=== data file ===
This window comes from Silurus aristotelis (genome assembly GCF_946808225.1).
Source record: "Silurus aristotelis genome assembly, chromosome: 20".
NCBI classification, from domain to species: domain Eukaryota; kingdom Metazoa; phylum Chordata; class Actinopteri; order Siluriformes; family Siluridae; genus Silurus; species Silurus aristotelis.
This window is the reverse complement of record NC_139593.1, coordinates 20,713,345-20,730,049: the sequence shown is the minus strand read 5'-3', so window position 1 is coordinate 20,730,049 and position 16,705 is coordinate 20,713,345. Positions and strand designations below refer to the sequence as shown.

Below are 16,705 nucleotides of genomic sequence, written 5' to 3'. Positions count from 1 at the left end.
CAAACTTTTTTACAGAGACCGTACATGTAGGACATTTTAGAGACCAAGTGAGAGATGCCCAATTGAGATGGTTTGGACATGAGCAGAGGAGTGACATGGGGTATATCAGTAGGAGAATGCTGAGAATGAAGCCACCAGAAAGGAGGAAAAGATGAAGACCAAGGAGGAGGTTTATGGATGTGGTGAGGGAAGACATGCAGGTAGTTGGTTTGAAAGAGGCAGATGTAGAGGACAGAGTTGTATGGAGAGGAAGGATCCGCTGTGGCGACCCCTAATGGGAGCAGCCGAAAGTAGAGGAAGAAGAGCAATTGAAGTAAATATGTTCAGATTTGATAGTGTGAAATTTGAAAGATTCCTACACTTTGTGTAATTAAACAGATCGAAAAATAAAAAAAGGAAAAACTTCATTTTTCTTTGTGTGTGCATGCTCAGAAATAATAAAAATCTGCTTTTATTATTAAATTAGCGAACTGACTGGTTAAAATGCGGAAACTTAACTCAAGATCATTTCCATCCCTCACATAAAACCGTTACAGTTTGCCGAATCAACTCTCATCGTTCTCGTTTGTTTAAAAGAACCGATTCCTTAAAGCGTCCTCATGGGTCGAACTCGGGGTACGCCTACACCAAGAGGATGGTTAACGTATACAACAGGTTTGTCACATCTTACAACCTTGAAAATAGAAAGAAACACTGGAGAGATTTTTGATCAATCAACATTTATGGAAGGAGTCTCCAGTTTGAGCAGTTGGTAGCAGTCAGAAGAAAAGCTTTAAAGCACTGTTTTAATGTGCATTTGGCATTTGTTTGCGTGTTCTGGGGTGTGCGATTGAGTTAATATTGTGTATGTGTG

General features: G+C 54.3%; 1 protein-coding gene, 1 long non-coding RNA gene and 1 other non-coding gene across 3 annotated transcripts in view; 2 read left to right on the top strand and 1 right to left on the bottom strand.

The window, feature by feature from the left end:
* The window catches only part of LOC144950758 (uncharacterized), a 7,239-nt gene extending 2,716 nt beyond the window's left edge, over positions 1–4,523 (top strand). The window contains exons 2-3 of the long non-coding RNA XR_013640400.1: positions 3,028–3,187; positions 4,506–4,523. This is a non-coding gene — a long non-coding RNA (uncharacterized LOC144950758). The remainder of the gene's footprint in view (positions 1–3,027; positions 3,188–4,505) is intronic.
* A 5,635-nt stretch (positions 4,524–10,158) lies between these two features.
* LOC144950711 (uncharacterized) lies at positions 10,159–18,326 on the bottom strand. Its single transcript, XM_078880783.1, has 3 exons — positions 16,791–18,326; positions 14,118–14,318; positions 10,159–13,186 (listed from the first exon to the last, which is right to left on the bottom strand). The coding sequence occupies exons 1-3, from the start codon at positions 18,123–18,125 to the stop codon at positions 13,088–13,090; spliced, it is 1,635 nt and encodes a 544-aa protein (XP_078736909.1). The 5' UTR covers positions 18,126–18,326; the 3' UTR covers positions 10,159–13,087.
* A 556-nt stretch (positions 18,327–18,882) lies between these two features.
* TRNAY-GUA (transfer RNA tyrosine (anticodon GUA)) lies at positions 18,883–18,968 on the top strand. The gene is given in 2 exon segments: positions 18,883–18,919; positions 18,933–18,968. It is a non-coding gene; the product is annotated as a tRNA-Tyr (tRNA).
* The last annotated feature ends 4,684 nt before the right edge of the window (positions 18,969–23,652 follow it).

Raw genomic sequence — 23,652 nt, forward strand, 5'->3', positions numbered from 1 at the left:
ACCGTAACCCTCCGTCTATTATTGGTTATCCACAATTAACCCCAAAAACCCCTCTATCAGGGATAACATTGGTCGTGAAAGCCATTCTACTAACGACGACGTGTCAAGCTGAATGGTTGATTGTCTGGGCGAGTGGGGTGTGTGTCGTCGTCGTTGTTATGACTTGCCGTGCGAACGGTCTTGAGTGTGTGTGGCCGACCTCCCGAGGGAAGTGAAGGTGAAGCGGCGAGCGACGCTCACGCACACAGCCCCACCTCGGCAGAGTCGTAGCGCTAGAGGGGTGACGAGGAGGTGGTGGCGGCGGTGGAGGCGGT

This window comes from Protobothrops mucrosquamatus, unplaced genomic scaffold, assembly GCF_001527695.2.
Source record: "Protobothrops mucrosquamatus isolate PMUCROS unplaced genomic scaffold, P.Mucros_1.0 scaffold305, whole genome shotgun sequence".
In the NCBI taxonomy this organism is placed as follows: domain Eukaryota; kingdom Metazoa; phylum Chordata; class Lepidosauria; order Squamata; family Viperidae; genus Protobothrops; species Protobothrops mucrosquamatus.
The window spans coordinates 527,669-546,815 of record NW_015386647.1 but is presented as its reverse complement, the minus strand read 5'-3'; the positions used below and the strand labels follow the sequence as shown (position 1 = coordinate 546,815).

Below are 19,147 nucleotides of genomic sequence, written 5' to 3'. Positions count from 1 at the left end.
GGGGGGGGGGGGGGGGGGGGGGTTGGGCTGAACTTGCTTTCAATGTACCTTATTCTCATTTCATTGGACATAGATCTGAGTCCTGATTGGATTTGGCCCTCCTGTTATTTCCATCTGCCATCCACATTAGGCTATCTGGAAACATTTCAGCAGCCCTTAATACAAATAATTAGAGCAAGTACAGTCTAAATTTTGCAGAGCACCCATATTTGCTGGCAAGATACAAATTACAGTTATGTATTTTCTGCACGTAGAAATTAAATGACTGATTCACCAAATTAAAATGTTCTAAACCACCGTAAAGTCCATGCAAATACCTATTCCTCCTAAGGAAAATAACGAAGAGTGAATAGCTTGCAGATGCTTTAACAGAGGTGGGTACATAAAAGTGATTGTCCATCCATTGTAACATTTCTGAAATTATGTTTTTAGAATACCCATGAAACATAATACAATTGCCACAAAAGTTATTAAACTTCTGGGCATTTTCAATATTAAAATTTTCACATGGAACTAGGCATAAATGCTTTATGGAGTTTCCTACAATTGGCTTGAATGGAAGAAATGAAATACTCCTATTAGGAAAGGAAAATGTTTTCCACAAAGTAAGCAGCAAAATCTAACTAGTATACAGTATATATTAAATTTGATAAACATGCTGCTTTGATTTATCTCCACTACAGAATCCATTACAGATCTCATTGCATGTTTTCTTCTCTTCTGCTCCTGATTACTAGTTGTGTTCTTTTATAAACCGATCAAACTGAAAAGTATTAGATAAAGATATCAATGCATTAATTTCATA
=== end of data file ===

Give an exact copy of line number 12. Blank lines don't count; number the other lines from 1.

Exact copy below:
* A 556-nt stretch (positions 18,327–18,882) lies between these two features.